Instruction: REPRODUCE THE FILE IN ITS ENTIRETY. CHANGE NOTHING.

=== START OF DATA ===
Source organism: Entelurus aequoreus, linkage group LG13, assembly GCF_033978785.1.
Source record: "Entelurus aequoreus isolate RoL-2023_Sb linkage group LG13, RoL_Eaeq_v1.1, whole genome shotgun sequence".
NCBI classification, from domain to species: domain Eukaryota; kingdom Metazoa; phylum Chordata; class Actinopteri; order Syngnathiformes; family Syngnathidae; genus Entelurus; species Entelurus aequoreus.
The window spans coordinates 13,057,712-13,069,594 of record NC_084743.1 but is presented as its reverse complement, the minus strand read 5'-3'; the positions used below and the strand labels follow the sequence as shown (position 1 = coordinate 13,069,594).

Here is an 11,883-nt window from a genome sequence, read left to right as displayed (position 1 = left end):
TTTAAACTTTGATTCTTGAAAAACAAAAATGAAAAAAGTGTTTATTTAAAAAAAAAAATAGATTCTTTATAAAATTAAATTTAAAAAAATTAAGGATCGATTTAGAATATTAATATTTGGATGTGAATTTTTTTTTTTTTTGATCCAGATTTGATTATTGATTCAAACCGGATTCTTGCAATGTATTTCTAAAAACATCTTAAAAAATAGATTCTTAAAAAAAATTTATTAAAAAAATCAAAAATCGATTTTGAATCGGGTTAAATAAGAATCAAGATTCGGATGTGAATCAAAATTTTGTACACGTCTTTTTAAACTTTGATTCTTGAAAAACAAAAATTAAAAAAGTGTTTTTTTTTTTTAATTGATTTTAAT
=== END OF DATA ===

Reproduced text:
Source organism: Entelurus aequoreus, linkage group LG13, assembly GCF_033978785.1.
Source record: "Entelurus aequoreus isolate RoL-2023_Sb linkage group LG13, RoL_Eaeq_v1.1, whole genome shotgun sequence".
NCBI classification, from domain to species: domain Eukaryota; kingdom Metazoa; phylum Chordata; class Actinopteri; order Syngnathiformes; family Syngnathidae; genus Entelurus; species Entelurus aequoreus.
The window spans coordinates 13,057,712-13,069,594 of record NC_084743.1 but is presented as its reverse complement, the minus strand read 5'-3'; the positions used below and the strand labels follow the sequence as shown (position 1 = coordinate 13,069,594).

Here is an 11,883-nt window from a genome sequence, read left to right as displayed (position 1 = left end):
TTTAAACTTTGATTCTTGAAAAACAAAAATGAAAAAAGTGTTTATTTAAAAAAAAAAATAGATTCTTTATAAAATTAAATTTAAAAAAATTAAGGATCGATTTAGAATATTAATATTTGGATGTGAATTTTTTTTTTTTTTGATCCAGATTTGATTATTGATTCAAACCGGATTCTTGCAATGTATTTCTAAAAACATCTTAAAAAATAGATTCTTAAAAAAAATTTATTAAAAAAATCAAAAATCGATTTTGAATCGGGTTAAATAAGAATCAAGATTCGGATGTGAATCAAAATTTTGTACACGTCTTTTTAAACTTTGATTCTTGAAAAACAAAAATTAAAAAAGTGTTTTTTTTTTTTAATTGATTTTAAT